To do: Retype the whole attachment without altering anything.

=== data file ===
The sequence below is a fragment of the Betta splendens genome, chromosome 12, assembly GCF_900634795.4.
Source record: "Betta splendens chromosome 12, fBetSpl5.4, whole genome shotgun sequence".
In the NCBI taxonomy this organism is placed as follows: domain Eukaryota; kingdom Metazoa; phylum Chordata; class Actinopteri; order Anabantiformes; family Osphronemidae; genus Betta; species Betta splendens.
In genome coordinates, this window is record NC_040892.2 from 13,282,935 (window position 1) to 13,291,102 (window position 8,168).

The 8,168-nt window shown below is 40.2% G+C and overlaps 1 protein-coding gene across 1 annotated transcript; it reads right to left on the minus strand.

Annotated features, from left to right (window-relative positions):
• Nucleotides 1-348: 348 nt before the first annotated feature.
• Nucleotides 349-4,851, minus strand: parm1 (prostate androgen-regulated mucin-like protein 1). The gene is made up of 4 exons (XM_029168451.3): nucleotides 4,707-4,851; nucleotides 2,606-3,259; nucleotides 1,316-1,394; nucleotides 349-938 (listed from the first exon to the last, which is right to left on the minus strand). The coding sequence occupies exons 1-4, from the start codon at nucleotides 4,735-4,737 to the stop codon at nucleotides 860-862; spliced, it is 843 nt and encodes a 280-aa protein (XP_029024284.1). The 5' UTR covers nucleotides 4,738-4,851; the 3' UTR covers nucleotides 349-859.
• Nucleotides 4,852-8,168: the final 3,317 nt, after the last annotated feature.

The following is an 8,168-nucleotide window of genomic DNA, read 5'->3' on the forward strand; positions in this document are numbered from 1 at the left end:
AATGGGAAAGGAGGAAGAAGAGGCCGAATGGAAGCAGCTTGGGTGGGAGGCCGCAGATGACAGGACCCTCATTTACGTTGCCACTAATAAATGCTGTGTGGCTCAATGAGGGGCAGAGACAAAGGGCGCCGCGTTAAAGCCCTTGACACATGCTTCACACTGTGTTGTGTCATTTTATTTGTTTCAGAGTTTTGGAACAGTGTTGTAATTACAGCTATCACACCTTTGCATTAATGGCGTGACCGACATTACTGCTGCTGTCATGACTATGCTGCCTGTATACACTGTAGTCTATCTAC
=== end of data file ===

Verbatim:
The sequence below is a fragment of the Betta splendens genome, chromosome 12, assembly GCF_900634795.4.
Source record: "Betta splendens chromosome 12, fBetSpl5.4, whole genome shotgun sequence".
In the NCBI taxonomy this organism is placed as follows: domain Eukaryota; kingdom Metazoa; phylum Chordata; class Actinopteri; order Anabantiformes; family Osphronemidae; genus Betta; species Betta splendens.
In genome coordinates, this window is record NC_040892.2 from 13,282,935 (window position 1) to 13,291,102 (window position 8,168).

The 8,168-nt window shown below is 40.2% G+C and overlaps 1 protein-coding gene across 1 annotated transcript; it reads right to left on the minus strand.

Annotated features, from left to right (window-relative positions):
• Nucleotides 1-348: 348 nt before the first annotated feature.
• Nucleotides 349-4,851, minus strand: parm1 (prostate androgen-regulated mucin-like protein 1). The gene is made up of 4 exons (XM_029168451.3): nucleotides 4,707-4,851; nucleotides 2,606-3,259; nucleotides 1,316-1,394; nucleotides 349-938 (listed from the first exon to the last, which is right to left on the minus strand). The coding sequence occupies exons 1-4, from the start codon at nucleotides 4,735-4,737 to the stop codon at nucleotides 860-862; spliced, it is 843 nt and encodes a 280-aa protein (XP_029024284.1). The 5' UTR covers nucleotides 4,738-4,851; the 3' UTR covers nucleotides 349-859.
• Nucleotides 4,852-8,168: the final 3,317 nt, after the last annotated feature.

The following is an 8,168-nucleotide window of genomic DNA, read 5'->3' on the forward strand; positions in this document are numbered from 1 at the left end:
AATGGGAAAGGAGGAAGAAGAGGCCGAATGGAAGCAGCTTGGGTGGGAGGCCGCAGATGACAGGACCCTCATTTACGTTGCCACTAATAAATGCTGTGTGGCTCAATGAGGGGCAGAGACAAAGGGCGCCGCGTTAAAGCCCTTGACACATGCTTCACACTGTGTTGTGTCATTTTATTTGTTTCAGAGTTTTGGAACAGTGTTGTAATTACAGCTATCACACCTTTGCATTAATGGCGTGACCGACATTACTGCTGCTGTCATGACTATGCTGCCTGTATACACTGTAGTCTATCTAC